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Wednesday, May 17 • 11:45 - 12:25
A new WHO-JHU toolkit for the monitoring and rvaluation of digital health FILLING

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This workbook represents the collective learning from five years of engagement with development agencies working to introduce digital health projects, develop robust evaluations, and scale-up activities nationally and regionally. Among the many challenges identified on the mHealth landscape – those of program monitoring and impact evaluation have remained a continued area of confusion. Digital health projects are often very dynamic, evolving through several stages of maturity during which questions being asked of the project are also changing rapidly. Projects typically begin with exploring basic technical functionality and feasibility to user satisfaction, then moving towards trying to define the effectiveness, attributable impact and, ultimately, “value for money” of the intervention. This progression requires a combination of methods, from qualitative to quantitative, often mixing both, as appropriate, to answer the questions being asked. This workbook attempts to guide the reader through a journey which begins at the earliest stage of defining the basic technical requirements and early implementation testing through to the evaluation and reporting of program impact. The workbook makes a distinction between activities which aim to monitor program activities – that is, assure fidelity, quality and coverage of the intervention’s delivery in a population – and activities which seek to evaluate program activities – that is, attribute some output or outcome to the intervention. Although these streams are often closely intertwined in implementation, conceptually it may be simpler to disentangle them in the planning stage. This allows program managers to focus separately on establishing systems which measure how consistently a program is meeting its goals, understanding that this feeds into a broader agenda of understanding the impact of the program. This toolkit should be useful for members of the mHealth / digital health community engaged in planning or deploying a new mHealth or digital health program, as well as program managers, implementers and policy makers.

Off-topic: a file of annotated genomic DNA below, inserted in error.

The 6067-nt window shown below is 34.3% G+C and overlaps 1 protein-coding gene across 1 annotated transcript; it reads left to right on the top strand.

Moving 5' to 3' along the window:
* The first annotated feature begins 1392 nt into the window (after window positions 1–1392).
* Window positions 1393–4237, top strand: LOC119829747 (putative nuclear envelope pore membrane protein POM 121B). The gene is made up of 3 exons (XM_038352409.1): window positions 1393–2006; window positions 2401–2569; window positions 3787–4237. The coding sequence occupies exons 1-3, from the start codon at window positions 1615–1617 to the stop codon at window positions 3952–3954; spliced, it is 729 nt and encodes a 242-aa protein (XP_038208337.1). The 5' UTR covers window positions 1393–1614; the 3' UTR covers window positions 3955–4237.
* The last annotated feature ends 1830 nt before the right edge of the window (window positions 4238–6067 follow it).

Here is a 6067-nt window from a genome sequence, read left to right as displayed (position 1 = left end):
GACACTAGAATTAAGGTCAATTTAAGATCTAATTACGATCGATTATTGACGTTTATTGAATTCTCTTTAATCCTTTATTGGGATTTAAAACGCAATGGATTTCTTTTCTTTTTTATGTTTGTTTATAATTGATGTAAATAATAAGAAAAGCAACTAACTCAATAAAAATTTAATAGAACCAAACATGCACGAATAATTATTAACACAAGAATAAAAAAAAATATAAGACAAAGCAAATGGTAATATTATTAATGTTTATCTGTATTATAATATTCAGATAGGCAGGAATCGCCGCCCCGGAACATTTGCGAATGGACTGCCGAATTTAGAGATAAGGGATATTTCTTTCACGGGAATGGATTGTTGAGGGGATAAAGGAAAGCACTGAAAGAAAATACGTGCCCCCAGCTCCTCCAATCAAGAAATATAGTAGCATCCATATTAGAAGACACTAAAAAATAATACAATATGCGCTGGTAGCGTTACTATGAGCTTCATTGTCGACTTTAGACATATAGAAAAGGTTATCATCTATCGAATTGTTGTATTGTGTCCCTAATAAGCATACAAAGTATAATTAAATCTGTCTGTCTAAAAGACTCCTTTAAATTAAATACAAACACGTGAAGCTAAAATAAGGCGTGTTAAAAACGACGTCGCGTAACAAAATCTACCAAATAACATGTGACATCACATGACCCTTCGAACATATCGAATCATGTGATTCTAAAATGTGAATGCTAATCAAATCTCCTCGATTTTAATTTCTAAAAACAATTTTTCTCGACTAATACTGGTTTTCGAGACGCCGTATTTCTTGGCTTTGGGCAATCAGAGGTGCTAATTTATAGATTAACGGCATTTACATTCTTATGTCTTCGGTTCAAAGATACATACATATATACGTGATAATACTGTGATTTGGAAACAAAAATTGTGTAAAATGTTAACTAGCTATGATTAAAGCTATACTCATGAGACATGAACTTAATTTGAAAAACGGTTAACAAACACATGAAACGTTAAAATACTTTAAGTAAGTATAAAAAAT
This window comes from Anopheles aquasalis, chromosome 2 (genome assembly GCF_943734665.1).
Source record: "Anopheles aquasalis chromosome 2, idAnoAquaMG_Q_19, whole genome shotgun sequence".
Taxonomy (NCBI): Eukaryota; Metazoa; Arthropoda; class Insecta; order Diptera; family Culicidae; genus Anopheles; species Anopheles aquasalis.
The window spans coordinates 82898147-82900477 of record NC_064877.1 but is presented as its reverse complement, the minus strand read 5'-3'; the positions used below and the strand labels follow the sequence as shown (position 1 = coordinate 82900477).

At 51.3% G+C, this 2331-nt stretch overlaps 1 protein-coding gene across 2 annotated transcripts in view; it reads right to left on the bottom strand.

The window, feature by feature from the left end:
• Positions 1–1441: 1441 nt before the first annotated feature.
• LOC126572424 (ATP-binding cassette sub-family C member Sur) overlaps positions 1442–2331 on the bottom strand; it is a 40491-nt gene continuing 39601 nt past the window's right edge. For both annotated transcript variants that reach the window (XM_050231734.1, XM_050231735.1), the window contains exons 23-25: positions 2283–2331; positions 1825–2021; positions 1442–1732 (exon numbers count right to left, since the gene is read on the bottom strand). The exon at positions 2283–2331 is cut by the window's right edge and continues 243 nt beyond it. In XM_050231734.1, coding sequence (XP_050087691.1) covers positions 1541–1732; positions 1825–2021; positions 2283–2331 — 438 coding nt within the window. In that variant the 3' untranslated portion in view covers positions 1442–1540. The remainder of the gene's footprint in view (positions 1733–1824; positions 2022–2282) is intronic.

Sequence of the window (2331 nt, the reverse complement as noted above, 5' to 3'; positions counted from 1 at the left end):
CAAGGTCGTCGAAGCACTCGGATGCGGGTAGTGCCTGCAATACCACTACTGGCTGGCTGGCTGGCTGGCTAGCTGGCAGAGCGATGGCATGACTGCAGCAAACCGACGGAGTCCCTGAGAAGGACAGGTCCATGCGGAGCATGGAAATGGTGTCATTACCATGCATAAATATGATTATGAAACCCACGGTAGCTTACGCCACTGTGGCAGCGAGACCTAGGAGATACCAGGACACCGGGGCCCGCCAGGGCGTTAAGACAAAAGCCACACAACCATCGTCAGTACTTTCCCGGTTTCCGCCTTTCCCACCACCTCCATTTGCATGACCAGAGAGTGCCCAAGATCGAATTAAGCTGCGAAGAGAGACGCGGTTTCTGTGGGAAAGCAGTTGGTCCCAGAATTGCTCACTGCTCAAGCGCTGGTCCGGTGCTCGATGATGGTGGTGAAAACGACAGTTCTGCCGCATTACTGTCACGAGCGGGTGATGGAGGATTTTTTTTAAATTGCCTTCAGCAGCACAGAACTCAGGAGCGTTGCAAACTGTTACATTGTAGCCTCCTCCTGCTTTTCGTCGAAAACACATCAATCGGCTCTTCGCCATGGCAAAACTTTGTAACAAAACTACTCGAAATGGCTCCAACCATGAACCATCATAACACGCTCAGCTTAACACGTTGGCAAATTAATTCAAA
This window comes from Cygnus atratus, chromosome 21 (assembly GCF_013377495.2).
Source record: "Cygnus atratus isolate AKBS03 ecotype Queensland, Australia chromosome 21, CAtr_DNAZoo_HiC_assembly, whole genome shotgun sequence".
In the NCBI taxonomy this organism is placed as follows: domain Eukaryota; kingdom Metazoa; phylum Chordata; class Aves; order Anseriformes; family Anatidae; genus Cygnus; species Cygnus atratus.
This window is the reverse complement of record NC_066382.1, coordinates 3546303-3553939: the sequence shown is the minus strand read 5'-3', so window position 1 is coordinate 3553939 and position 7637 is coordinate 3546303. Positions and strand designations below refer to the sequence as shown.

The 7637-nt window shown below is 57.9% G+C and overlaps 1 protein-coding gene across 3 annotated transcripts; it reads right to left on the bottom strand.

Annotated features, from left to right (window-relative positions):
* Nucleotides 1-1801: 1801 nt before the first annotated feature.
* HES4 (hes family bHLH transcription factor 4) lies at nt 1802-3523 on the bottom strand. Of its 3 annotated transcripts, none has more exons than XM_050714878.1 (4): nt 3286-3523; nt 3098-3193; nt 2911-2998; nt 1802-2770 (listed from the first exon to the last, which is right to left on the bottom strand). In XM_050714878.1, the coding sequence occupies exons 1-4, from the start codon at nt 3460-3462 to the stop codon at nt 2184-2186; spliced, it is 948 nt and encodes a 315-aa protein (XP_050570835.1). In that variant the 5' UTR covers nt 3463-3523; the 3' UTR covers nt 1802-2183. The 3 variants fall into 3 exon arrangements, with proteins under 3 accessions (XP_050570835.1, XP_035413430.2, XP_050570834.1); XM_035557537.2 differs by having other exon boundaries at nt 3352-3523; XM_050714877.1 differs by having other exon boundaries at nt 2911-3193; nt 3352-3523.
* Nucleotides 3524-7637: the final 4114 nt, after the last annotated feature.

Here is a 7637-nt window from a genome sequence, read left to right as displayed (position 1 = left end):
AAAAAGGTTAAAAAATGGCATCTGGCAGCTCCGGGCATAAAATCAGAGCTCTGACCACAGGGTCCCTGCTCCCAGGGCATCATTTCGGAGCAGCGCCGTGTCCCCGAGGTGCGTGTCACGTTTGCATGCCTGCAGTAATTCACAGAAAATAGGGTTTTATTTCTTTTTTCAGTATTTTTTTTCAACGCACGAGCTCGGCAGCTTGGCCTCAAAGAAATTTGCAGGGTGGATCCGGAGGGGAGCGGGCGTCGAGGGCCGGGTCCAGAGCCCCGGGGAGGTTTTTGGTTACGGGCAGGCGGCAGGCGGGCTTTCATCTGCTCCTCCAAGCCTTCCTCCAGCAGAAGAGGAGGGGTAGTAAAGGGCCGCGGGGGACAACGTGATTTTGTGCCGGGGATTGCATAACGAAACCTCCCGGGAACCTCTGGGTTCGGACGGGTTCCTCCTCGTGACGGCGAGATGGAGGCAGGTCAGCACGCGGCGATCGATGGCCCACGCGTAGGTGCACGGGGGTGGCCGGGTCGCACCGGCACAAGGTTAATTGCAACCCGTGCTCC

avatar for Dr. Smisha Agarwal

Dr. Smisha Agarwal

Associate, Johns Hopkins Bloomberg School of Public Health
Dr. Agarwal is an Associate in the Department of International Health at the Johns Hopkins Bloomberg School of Public Health and the Johns Hopkins Global mHealth Initiative (JHU-GmI). She is a population health scientist with expertise in monitoring and evaluation of large scale maternal... Read More →

Wednesday May 17, 2017 11:45 - 12:25 IST